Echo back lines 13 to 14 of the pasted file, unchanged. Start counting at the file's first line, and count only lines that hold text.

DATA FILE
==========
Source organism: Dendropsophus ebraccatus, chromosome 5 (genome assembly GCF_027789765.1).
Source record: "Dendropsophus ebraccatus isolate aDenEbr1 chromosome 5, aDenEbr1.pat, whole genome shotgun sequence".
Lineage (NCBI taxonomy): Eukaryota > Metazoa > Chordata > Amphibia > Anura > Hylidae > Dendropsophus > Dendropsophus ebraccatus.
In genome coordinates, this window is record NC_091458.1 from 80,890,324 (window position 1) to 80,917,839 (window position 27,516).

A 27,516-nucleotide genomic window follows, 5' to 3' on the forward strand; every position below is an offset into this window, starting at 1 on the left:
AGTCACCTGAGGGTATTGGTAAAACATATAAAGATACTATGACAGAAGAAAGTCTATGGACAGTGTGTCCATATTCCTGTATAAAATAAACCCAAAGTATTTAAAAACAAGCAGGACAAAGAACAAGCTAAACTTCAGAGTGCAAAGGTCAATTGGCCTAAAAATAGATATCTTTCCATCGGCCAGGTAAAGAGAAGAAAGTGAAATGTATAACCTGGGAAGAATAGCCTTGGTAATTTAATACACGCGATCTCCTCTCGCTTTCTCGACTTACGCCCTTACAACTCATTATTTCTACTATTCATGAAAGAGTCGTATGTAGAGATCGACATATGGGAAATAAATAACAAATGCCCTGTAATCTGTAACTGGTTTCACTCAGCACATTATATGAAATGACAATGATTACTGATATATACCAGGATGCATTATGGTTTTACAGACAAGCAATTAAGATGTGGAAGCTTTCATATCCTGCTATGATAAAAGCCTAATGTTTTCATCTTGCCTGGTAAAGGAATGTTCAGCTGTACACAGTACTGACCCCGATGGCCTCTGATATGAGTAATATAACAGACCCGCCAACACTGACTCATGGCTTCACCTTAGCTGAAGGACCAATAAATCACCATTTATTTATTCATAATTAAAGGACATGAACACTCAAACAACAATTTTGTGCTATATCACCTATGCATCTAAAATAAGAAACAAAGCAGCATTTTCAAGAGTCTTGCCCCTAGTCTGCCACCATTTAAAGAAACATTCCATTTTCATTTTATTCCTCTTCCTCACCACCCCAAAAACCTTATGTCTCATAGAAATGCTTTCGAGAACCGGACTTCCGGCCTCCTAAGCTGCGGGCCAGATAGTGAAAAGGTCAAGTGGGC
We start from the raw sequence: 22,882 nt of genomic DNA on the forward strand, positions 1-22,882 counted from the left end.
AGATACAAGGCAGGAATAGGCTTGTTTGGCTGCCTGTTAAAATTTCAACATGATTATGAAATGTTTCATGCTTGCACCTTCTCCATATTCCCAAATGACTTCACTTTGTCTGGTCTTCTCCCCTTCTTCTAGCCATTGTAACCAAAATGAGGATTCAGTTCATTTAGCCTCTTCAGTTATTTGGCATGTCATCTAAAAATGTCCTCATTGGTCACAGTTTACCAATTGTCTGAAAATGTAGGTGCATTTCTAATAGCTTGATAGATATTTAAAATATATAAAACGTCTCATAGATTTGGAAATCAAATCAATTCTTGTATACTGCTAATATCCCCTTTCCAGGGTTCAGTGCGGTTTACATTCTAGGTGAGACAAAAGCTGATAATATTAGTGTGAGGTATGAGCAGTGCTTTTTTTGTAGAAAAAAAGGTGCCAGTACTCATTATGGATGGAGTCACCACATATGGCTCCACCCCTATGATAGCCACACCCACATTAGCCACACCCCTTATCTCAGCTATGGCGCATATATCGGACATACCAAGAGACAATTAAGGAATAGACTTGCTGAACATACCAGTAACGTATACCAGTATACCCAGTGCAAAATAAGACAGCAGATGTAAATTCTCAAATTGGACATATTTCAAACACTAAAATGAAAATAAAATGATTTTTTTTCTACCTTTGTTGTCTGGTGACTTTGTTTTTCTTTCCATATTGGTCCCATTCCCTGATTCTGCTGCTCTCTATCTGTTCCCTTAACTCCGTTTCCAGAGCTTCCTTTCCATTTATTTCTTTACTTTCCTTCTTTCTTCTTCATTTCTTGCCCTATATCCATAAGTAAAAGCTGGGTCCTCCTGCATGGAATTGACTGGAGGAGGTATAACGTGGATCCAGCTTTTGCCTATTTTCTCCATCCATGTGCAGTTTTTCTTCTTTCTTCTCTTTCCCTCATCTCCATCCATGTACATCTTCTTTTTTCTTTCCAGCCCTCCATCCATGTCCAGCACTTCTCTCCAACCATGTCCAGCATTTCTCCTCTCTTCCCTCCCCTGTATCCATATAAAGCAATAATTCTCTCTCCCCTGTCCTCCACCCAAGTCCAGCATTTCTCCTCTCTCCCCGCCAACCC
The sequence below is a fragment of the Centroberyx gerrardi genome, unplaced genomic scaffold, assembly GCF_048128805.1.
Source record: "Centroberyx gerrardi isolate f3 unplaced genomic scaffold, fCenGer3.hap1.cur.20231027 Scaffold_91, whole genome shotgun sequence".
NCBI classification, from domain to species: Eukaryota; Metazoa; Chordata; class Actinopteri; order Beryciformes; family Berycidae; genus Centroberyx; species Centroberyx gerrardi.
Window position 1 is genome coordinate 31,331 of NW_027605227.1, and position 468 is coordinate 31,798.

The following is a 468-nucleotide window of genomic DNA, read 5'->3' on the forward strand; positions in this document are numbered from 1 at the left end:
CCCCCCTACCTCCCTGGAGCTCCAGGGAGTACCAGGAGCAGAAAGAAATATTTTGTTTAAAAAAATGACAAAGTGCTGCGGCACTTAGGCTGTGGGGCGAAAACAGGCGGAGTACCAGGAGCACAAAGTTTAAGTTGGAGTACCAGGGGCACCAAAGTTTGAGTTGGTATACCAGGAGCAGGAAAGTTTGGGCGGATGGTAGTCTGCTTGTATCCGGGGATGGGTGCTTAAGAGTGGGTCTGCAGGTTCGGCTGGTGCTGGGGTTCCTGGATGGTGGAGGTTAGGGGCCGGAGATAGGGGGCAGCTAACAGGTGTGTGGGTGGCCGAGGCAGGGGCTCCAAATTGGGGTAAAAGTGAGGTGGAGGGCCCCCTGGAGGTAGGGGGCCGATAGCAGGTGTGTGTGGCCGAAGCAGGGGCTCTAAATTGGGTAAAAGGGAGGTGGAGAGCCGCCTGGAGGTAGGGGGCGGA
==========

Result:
The following is a 468-nucleotide window of genomic DNA, read 5'->3' on the forward strand; positions in this document are numbered from 1 at the left end:
CCCCCCTACCTCCCTGGAGCTCCAGGGAGTACCAGGAGCAGAAAGAAATATTTTGTTTAAAAAAATGACAAAGTGCTGCGGCACTTAGGCTGTGGGGCGAAAACAGGCGGAGTACCAGGAGCACAAAGTTTAAGTTGGAGTACCAGGGGCACCAAAGTTTGAGTTGGTATACCAGGAGCAGGAAAGTTTGGGCGGATGGTAGTCTGCTTGTATCCGGGGATGGGTGCTTAAGAGTGGGTCTGCAGGTTCGGCTGGTGCTGGGGTTCCTGGATGGTGGAGGTTAGGGGCCGGAGATAGGGGGCAGCTAACAGGTGTGTGGGTGGCCGAGGCAGGGGCTCCAAATTGGGGTAAAAGTGAGGTGGAGGGCCCCCTGGAGGTAGGGGGCCGATAGCAGGTGTGTGTGGCCGAAGCAGGGGCTCTAAATTGGGTAAAAGGGAGGTGGAGAGCCGCCTGGAGGTAGGGGGCGGA